BUT…you have to prepare it correctly. It turns out that allicin is not actually contained in raw garlic; its ingredients—aliin and alliinase—are, but they’re isolated in the clove. In order to get them together, you have to slice or press or chew garlic to blend them to form allicin. But there’s another but—and this is what I never knew. If you are going to heat garlic, as in sauteeing it in oil, you don’t do it right after chopping or pressing the garlic. Heat destroys the enzyme (alliinase) needed to cause the blending reaction. So you need to keep the chopped garlic aside for at least 10 minutes, and then the heating doesn’t matter; chopped and/or mashed, it’s already blended to form the allicin, so that blessed nutrient remains intact and usable.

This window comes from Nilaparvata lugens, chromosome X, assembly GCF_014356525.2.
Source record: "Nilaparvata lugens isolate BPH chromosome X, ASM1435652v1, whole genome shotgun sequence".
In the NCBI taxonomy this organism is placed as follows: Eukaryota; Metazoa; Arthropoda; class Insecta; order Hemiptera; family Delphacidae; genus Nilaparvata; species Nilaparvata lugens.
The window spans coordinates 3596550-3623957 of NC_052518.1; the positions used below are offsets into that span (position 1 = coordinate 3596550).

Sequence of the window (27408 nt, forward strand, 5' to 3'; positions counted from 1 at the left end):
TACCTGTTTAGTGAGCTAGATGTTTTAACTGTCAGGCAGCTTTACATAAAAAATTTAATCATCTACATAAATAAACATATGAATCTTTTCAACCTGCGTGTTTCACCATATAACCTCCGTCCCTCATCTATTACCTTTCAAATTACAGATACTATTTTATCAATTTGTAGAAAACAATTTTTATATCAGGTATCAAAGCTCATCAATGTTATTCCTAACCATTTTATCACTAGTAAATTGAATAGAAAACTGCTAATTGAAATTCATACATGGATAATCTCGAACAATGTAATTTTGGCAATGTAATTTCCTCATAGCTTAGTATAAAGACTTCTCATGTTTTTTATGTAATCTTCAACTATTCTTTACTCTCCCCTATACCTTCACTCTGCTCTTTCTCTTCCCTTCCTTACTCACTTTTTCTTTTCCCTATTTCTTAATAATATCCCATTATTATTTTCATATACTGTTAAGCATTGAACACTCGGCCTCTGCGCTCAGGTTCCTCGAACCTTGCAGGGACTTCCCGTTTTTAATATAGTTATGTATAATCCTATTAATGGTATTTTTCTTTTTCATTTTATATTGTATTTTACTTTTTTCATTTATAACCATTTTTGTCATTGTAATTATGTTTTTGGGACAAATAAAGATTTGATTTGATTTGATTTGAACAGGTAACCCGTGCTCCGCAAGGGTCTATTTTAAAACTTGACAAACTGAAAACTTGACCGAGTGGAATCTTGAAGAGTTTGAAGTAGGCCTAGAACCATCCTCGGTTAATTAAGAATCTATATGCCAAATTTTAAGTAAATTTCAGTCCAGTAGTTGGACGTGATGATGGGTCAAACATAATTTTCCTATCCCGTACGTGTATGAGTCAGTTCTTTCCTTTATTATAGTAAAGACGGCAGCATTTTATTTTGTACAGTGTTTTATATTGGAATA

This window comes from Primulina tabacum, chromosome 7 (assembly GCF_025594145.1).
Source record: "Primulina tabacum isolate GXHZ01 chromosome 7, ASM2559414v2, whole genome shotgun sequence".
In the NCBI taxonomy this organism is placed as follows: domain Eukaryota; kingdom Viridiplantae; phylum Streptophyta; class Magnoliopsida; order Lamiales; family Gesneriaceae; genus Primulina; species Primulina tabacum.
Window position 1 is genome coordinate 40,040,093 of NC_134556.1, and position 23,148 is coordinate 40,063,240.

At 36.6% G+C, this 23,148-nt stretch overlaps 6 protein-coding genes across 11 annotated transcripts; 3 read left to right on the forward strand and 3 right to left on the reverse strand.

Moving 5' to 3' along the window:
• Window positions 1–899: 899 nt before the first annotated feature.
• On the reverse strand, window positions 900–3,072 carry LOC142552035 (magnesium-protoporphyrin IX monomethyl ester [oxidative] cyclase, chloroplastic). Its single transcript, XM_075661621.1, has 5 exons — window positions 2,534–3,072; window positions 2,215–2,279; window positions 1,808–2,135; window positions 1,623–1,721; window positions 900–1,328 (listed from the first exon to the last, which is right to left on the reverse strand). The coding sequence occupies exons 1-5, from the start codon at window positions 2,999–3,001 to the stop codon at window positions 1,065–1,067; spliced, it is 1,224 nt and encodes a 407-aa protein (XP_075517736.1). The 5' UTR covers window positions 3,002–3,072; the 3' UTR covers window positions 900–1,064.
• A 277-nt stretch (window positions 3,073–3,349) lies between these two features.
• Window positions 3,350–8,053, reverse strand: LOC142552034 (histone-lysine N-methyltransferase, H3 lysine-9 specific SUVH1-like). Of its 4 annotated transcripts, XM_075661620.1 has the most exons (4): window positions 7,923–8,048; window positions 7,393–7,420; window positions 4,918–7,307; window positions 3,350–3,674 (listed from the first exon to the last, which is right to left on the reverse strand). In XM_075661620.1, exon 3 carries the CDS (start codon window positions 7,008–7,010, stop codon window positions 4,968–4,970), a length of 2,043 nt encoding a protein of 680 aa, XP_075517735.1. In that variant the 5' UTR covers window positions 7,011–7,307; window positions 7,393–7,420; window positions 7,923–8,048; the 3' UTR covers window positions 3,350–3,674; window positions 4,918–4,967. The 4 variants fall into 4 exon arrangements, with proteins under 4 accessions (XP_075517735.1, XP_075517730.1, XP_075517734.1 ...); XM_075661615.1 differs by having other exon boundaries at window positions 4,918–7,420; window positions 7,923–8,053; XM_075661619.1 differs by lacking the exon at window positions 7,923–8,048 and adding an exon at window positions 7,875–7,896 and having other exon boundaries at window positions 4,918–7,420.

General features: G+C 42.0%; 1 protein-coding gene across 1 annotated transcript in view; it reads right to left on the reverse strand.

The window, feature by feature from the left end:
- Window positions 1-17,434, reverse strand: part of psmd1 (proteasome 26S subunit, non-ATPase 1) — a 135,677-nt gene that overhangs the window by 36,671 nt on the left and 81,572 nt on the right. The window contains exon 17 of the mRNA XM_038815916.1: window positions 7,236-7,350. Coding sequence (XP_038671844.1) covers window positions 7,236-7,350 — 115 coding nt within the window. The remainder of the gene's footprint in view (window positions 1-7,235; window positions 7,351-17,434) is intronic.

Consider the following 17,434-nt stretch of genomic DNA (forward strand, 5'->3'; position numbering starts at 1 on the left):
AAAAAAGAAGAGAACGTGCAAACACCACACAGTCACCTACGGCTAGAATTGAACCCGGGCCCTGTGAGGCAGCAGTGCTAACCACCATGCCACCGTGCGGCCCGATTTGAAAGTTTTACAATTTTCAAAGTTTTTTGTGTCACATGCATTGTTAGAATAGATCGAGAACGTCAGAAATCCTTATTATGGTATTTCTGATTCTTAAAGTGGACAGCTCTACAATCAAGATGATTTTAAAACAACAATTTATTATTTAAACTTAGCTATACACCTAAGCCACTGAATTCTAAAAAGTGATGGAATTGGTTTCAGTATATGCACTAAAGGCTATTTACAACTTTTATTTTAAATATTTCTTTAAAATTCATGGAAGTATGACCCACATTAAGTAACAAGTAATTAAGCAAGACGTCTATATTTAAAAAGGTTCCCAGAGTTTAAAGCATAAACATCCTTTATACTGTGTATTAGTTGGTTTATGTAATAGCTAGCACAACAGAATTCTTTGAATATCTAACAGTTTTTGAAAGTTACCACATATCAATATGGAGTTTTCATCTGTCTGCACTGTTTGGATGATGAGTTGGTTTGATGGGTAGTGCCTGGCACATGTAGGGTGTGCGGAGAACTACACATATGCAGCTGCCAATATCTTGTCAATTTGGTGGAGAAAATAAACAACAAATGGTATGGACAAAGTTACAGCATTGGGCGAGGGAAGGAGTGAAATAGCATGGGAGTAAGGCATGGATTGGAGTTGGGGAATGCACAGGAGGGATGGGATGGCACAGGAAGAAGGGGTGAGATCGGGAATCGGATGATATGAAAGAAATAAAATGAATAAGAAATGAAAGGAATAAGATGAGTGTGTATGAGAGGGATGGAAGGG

This one bit of biochemical information seems to me worth the price of the book as a whole. And that deserves saying again. Traditional cooking in cultures like the one I grew up in have ‘known’ and passed on such information in their cuisines. But they didn’t know exactly why they did what they did and ate what they ate. It was traditional, the result of long trial and error that becomes a cultural demand. With the advances in biochemisty of recent years, however, we now know the why: why darker vegetables are better, why traditional growing practices are better, why garlic, despite its odor on the breath, is a boon to humanity. And that’s what Jo Robinson gives us in this book: the biochemical basis for traditional farming and cooking practices, and the biochemical reasons for the deficiencies and diseases of modern eating/farming practices with their results in the human body.